Skip to content

Recent Comments



    I wonder if they relied ion bus schedules or real travel times during commuting periods, accounting for the delays in transfers that invariably occur because our buses run in mixed traffic . . .


    Aaron Priven

    Considering how generally sprawl-y San José is, I’m surprised.



    There’s plenty of vacant and underutilized land (two-three story buildings and parking garages) in the loop at the moment and then to the fringes to the south and west there is a fair amount of vacant land and quite a bit of new office construction as well as conversion of older industrial buildings to office use.



    The gap in Cal is also partly due to seismic resonance of 7-12 story structures. Those have to be build far stronger to the forces as seismic waves move up and down the structure.



    Paris’s suburbs were designed by modernists and are filled with high-rises. They would be more livable if they were designed in a traditional style and limited to six stories.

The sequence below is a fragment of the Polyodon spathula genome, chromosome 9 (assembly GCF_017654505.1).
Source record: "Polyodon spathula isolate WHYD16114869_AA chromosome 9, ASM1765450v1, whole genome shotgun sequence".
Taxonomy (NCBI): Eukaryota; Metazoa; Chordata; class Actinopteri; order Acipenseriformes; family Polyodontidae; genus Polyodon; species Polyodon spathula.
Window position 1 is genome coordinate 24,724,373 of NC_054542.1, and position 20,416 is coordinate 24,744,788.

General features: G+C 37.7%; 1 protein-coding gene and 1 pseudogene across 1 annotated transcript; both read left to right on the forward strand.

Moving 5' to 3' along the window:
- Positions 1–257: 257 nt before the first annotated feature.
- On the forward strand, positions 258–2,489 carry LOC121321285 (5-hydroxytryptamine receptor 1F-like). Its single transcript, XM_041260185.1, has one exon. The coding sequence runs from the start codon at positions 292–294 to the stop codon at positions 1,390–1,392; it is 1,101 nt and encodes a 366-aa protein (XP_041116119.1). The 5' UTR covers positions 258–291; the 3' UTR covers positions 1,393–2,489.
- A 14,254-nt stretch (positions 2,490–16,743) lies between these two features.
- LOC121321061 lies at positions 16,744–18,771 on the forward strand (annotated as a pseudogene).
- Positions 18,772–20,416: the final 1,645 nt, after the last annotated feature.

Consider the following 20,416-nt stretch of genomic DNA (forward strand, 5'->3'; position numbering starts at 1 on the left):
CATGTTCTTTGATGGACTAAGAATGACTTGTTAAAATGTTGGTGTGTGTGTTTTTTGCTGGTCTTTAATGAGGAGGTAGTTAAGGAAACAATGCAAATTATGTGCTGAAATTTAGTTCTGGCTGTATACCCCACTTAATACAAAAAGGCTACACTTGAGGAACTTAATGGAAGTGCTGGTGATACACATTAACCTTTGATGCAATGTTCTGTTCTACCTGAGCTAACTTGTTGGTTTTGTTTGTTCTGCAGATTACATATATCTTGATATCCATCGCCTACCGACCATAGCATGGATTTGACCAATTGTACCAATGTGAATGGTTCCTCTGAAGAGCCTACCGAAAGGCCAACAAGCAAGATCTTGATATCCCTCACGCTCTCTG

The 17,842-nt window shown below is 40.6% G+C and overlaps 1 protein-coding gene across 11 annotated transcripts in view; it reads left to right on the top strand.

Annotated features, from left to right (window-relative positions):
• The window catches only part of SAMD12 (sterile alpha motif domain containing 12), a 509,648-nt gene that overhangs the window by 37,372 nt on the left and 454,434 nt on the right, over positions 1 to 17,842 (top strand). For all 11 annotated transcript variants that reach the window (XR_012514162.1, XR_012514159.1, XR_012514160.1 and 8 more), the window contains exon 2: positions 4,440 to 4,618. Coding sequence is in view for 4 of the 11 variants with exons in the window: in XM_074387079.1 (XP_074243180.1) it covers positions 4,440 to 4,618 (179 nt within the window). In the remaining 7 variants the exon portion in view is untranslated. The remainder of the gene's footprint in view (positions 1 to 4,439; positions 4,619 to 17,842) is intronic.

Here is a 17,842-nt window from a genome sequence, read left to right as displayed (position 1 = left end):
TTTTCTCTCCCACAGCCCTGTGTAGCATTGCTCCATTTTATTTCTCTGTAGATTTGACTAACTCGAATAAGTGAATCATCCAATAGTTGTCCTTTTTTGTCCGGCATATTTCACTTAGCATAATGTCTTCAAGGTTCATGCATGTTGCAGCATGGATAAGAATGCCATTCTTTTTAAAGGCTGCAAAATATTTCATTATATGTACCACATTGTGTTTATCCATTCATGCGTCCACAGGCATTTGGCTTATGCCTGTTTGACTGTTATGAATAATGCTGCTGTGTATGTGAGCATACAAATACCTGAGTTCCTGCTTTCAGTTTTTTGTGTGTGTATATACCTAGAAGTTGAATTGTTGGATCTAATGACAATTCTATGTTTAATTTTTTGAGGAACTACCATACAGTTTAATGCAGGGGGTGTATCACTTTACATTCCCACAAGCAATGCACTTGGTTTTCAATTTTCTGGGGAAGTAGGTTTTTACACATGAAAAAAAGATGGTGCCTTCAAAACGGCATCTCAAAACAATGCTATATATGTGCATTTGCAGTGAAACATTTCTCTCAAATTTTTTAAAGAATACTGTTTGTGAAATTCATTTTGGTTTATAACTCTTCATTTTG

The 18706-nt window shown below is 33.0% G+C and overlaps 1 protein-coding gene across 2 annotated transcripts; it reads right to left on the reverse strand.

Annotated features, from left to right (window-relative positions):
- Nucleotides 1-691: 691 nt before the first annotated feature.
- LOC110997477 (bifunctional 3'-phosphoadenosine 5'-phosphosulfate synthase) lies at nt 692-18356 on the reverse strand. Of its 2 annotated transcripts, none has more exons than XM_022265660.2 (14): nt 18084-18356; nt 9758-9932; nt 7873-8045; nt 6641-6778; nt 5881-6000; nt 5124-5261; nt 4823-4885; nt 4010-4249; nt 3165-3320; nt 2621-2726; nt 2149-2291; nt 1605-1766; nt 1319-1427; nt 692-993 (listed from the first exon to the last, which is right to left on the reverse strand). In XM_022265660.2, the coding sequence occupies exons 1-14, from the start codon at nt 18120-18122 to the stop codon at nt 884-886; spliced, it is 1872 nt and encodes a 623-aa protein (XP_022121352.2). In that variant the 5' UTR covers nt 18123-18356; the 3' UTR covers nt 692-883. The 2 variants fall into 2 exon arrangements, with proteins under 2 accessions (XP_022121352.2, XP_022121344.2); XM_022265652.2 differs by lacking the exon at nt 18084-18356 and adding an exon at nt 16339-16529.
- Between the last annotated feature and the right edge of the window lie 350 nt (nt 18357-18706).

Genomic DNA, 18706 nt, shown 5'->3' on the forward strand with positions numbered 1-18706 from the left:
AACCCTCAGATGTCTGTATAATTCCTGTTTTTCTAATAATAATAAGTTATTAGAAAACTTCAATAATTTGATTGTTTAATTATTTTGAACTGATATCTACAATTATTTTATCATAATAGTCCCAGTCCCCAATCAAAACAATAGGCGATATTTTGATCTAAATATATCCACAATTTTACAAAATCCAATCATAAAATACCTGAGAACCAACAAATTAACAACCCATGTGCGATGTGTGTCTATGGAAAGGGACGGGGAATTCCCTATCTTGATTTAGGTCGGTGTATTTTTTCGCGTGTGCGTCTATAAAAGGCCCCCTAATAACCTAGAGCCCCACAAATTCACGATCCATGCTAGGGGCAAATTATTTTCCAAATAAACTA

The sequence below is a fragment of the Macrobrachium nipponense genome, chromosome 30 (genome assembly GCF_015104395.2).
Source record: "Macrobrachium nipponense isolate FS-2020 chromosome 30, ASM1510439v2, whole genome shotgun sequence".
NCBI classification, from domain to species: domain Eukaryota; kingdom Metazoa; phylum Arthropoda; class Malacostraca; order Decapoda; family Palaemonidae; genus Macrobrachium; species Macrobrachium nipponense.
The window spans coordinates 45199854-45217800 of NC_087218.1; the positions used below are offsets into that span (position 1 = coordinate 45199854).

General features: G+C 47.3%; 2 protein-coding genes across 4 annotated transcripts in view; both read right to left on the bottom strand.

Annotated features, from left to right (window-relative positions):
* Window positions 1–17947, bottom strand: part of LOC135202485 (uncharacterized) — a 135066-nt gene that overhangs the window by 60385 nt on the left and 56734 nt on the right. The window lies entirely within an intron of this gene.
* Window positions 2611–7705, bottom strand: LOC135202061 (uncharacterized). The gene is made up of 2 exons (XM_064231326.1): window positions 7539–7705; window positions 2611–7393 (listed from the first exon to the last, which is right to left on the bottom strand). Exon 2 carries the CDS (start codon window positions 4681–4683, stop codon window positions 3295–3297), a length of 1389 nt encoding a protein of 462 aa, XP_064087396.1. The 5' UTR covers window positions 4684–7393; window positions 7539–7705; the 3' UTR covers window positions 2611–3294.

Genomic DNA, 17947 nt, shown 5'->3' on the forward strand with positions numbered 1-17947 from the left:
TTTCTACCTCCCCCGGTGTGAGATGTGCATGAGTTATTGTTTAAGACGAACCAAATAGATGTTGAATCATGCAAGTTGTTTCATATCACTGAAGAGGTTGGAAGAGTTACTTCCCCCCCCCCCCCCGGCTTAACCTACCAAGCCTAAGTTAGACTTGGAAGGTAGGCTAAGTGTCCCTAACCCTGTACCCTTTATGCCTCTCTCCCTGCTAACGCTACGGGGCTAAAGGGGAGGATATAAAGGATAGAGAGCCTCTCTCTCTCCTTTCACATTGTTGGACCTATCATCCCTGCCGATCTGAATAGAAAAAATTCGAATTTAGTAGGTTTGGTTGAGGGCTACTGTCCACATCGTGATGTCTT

For information about one Paris suburb where people love to live, see
    It is working out very well for the people in the Paris suburb of Le Plessis-Robinson



    Nice faux would-be intellectual condescension, there!

    Only oooBooo understands the secrets to the universe! Bike infrastructure = conspiracies!

    Reminds me of Dan Maes’s totally-sane insistence that bikeshare in Denver is the first step towards UN Domination. Of Denver. Because…bikes.

    If only everyone else could see the light!



    Change is really hard for some people.

    But the bikelash sometimes may be occurring precisely because it has successfully brought in new people to the fold:



    Wood frame construction is cheaper, so in the name of affordability, we should be allowing a ton of low-rise wood construction. But limiting cities, especially large cities, to 6 stories is bad… just ask anyone living in Paris’s suburbs how it’s working out for them.